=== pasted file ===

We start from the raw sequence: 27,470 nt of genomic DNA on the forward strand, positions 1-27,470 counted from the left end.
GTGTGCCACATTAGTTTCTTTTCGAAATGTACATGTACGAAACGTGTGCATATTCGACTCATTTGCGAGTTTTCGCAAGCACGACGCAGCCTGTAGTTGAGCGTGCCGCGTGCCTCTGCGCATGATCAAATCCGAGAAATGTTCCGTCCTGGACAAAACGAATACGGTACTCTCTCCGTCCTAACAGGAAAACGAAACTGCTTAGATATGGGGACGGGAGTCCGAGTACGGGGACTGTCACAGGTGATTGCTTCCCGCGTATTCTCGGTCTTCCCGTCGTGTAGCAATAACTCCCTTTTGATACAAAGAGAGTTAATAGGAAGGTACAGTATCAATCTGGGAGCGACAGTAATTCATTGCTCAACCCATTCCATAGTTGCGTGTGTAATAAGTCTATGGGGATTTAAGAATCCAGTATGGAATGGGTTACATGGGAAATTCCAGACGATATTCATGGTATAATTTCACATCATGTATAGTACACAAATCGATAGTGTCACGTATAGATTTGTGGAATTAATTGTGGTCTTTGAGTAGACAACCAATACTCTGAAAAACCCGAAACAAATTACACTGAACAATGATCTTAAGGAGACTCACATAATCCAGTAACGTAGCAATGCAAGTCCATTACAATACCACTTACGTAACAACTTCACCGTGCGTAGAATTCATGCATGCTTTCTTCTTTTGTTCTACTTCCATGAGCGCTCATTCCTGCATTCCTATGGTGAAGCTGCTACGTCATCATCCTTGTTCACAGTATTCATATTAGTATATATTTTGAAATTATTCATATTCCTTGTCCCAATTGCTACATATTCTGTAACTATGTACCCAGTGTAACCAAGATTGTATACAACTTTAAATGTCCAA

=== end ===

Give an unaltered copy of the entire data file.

We start from the raw sequence: 27,470 nt of genomic DNA on the forward strand, positions 1-27,470 counted from the left end.
GTGTGCCACATTAGTTTCTTTTCGAAATGTACATGTACGAAACGTGTGCATATTCGACTCATTTGCGAGTTTTCGCAAGCACGACGCAGCCTGTAGTTGAGCGTGCCGCGTGCCTCTGCGCATGATCAAATCCGAGAAATGTTCCGTCCTGGACAAAACGAATACGGTACTCTCTCCGTCCTAACAGGAAAACGAAACTGCTTAGATATGGGGACGGGAGTCCGAGTACGGGGACTGTCACAGGTGATTGCTTCCCGCGTATTCTCGGTCTTCCCGTCGTGTAGCAATAACTCCCTTTTGATACAAAGAGAGTTAATAGGAAGGTACAGTATCAATCTGGGAGCGACAGTAATTCATTGCTCAACCCATTCCATAGTTGCGTGTGTAATAAGTCTATGGGGATTTAAGAATCCAGTATGGAATGGGTTACATGGGAAATTCCAGACGATATTCATGGTATAATTTCACATCATGTATAGTACACAAATCGATAGTGTCACGTATAGATTTGTGGAATTAATTGTGGTCTTTGAGTAGACAACCAATACTCTGAAAAACCCGAAACAAATTACACTGAACAATGATCTTAAGGAGACTCACATAATCCAGTAACGTAGCAATGCAAGTCCATTACAATACCACTTACGTAACAACTTCACCGTGCGTAGAATTCATGCATGCTTTCTTCTTTTGTTCTACTTCCATGAGCGCTCATTCCTGCATTCCTATGGTGAAGCTGCTACGTCATCATCCTTGTTCACAGTATTCATATTAGTATATATTTTGAAATTATTCATATTCCTTGTCCCAATTGCTACATATTCTGTAACTATGTACCCAGTGTAACCAAGATTGTATACAACTTTAAATGTCCAA